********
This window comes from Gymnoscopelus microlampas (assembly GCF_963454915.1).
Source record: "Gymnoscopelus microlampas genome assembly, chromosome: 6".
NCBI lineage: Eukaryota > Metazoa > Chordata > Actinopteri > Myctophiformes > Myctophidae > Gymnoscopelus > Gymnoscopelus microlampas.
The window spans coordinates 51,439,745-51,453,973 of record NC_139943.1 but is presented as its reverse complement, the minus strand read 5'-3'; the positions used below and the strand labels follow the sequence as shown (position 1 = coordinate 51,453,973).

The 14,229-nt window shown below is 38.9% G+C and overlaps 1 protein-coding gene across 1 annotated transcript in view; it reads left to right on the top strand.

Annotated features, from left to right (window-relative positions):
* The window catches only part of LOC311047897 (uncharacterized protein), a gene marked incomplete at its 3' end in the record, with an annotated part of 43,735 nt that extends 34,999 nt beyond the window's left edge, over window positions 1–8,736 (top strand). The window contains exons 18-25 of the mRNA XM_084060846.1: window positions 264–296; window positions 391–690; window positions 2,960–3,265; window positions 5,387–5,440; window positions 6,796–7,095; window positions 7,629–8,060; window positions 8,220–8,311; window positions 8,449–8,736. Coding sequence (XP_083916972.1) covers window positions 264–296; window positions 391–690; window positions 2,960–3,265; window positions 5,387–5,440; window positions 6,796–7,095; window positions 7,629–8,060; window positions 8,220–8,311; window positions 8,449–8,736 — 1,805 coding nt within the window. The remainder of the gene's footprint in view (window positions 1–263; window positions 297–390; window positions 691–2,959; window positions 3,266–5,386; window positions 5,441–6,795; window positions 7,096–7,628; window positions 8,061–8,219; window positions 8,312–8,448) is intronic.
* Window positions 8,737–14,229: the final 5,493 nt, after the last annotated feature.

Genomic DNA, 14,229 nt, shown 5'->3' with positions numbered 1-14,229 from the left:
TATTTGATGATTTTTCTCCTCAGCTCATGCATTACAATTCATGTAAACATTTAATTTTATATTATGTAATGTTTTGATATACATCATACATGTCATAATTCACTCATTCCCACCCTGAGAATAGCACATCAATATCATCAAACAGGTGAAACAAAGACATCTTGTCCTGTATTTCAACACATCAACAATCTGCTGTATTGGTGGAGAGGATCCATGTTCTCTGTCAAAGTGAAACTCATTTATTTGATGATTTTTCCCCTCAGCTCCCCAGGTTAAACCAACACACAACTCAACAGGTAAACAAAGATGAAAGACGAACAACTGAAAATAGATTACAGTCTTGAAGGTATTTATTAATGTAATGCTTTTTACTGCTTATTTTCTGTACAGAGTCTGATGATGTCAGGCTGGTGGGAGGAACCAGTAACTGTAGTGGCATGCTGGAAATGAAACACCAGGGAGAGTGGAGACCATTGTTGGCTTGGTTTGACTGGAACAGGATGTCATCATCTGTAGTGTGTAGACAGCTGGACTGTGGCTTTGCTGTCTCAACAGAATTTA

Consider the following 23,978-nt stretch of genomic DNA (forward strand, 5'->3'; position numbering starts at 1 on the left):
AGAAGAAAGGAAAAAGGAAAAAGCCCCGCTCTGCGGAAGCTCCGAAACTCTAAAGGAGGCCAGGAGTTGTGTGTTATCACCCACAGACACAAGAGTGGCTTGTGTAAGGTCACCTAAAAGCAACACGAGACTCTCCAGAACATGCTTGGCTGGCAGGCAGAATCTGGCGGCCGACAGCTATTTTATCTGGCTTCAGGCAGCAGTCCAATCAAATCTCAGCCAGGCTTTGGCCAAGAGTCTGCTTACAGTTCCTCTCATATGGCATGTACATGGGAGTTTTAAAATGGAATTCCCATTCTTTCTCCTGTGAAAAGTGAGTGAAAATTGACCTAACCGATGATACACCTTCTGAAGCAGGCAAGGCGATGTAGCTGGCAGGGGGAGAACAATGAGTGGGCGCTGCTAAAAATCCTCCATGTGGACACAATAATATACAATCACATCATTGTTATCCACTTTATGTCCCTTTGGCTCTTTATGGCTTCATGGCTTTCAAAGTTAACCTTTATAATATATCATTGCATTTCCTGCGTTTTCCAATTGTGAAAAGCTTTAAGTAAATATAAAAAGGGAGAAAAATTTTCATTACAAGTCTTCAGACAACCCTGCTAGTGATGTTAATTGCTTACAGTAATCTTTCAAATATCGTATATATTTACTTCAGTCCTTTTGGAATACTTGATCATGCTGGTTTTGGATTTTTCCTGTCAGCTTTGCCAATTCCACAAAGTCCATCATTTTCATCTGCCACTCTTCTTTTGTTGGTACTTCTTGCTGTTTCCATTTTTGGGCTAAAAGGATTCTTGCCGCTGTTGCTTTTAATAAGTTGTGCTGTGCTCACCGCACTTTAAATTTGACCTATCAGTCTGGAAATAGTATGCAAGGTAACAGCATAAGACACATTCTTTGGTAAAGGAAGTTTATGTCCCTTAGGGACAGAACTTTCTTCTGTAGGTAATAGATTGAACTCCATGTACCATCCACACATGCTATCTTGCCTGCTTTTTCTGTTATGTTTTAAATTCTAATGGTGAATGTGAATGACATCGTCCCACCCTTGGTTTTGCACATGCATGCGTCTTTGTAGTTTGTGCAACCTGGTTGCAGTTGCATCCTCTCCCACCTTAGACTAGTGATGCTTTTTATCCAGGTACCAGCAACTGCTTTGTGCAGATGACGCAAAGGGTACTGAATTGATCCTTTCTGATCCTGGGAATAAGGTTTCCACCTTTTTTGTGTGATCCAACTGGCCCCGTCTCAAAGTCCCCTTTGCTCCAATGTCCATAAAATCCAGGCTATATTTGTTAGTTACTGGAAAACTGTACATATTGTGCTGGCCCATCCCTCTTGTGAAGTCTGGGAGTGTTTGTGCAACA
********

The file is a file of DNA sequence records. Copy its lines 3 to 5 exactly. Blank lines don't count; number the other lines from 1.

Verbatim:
NCBI lineage: Eukaryota > Metazoa > Chordata > Actinopteri > Myctophiformes > Myctophidae > Gymnoscopelus > Gymnoscopelus microlampas.
The window spans coordinates 51,439,745-51,453,973 of record NC_139943.1 but is presented as its reverse complement, the minus strand read 5'-3'; the positions used below and the strand labels follow the sequence as shown (position 1 = coordinate 51,453,973).

The 14,229-nt window shown below is 38.9% G+C and overlaps 1 protein-coding gene across 1 annotated transcript in view; it reads left to right on the top strand.